Although Penn’s new Muslim minister is still in her first week on the job, she is no stranger to campus.
Kameelah Mu’Min Rashad — who graduated from the College in 2000 with a major in psychology and a minor in women’s studies and has a masters’ from the Graduate School of Education — was hired in January 2013 and hopes to bring her outside knowledge back to her alma mater.
Rashad has worked with a variety of organizations in the Philadelphia community to promote mental health awareness. She founded the Muslim Wellness Foundation in March 2011 to promote mental health in the Muslim community. The foundation advocates for mental health education and combining faith with mental health treatment.
“There’s a lot of research that shows that faith is a protective factor, that it leads to resilience,” Rashad said. “It’s something that people rely on in times of hardship.”
Her ideas appealed to those already at Penn — Chaplain Chaz Howard, a classmate of Rashad’s at Penn, first offered her the position after she proposed initiating interfaith mental health training on campus.
“Personally, I am so happy to be able to once again hang out with one of my old friends from undergrad,” Howard said in an email. He added that the Penn community is “blessed” to have her as a minister.
Rashad’s background in mental health could lend itself well to working with students.
“Having experience [with] having those tough conversations and connecting with people about things that are tricky and emotional, [is] really important for students,” member of the Alumni Community of the Muslim Students Association and 2008 Wharton and College graduate Samir Malik said.
But for Rashad, this new time at Penn centers on building something that she felt was missing during her college years.
“[Penn] wasn’t as diverse, so that sense of community wasn’t there for me,” Rashad said. “I was straddling the fence between gender, race and religion.”
Malik explained that while Penn is now more diverse than in Rashad’s time, not all students may feel that way.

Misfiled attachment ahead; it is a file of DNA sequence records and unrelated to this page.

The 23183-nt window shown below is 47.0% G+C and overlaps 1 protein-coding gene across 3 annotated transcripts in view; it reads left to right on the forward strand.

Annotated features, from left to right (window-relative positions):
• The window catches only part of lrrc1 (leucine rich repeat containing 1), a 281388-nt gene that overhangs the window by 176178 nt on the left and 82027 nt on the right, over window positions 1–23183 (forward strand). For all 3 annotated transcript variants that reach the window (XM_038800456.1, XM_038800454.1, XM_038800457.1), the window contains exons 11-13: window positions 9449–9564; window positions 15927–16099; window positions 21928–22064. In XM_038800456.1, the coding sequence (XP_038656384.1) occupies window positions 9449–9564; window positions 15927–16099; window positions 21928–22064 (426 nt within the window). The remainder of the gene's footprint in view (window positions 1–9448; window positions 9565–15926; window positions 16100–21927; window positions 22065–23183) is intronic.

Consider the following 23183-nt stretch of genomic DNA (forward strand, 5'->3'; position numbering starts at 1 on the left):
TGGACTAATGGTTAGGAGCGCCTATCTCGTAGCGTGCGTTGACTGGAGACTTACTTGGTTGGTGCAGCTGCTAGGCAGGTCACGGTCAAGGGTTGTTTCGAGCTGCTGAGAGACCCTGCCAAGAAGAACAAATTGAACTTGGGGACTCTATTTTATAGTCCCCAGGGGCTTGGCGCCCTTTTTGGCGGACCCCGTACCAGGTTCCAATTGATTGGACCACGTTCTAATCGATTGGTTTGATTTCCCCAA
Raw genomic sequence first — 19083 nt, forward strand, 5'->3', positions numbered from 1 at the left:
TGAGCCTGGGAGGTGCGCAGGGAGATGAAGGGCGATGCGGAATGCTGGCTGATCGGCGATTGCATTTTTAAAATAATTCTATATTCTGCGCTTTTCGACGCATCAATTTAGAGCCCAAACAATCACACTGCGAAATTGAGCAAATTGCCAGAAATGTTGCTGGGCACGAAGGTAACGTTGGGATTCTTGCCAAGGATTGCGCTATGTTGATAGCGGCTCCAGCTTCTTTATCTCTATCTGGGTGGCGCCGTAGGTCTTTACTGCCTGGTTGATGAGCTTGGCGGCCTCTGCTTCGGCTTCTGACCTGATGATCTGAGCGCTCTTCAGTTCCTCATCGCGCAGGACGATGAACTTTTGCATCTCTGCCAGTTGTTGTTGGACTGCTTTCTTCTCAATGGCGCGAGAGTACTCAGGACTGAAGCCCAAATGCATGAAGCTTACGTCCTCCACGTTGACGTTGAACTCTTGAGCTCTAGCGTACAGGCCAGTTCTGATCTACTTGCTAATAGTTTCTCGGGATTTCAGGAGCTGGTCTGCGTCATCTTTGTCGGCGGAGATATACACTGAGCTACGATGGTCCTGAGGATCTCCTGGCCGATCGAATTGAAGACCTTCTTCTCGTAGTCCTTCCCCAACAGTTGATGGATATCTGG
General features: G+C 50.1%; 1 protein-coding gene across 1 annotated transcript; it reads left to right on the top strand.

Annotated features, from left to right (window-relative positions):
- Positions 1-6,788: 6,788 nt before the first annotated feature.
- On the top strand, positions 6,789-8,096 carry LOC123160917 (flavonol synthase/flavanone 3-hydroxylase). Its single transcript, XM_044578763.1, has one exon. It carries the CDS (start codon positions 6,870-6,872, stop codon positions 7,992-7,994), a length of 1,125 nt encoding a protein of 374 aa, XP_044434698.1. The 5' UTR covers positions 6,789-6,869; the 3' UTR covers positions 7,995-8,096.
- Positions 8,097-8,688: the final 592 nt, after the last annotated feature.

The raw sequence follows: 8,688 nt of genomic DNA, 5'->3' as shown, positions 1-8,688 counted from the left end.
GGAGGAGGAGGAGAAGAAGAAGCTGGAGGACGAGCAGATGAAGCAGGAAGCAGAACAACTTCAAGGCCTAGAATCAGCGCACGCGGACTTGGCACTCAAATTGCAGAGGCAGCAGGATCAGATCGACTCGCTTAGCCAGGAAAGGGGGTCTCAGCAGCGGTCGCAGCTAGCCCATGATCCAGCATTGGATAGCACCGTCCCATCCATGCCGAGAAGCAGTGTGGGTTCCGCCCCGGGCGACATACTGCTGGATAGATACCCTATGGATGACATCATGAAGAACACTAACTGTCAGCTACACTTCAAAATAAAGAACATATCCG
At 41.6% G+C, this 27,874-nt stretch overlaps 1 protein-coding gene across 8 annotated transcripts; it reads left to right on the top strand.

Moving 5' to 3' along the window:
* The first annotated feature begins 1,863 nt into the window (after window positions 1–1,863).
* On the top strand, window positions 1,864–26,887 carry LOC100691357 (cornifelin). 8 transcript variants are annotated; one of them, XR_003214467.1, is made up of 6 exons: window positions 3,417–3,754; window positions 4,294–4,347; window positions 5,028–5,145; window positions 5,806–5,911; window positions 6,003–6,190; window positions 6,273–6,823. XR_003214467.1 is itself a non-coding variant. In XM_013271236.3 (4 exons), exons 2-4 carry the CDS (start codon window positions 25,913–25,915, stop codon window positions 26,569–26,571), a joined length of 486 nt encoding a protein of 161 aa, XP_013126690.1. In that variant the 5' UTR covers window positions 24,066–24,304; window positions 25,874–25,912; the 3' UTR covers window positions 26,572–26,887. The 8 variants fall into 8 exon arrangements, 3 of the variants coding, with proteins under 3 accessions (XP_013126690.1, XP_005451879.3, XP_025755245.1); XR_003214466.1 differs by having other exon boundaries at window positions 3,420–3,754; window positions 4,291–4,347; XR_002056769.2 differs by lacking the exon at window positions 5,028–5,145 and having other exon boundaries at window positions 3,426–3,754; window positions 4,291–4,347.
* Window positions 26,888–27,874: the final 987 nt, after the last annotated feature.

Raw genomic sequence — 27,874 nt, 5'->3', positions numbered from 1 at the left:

Thus, he said her experience will “will help her reach out more to students.”
“She can help students embrace that diversity,” Malik added.
Many Muslim students on campus may already know Rashad. She is one of the hosts of Islam Today, a radio show broadcasted every Saturday on WURD 900 AM from 5 to 6 p.m. The show focuses on family and community from an Islamic perspective.
“[Rashad] already plays the role of a mentor to many Muslims, especially as a radio host,” Penn Muslim Students Association president and College junior Muhga Eltigani said in an email.
Rashad’s radio show reflects a goal of integrating the Penn Muslim community into Philadelphia as a whole.
According to Rashad, Philadelphia has the largest population of Muslims in the United States, and Penn is often quite separate from the Philadelphia community.
Before coming to Penn, Rashad worked for the city of Philadelphia Department of Behavioral Health and Intellectual Disability Services and for the nonprofit organization Community Behavioral Health. She has lived in Philadelphia for the past 17 years.
According to Eltigani, these qualifications will help Penn MSA become closer with the Philadelphia community.
“She brings experience that can help us better identify community dynamics and can help connect us to the greater Philadelphia community, which is one of our goals,” Eltigani said.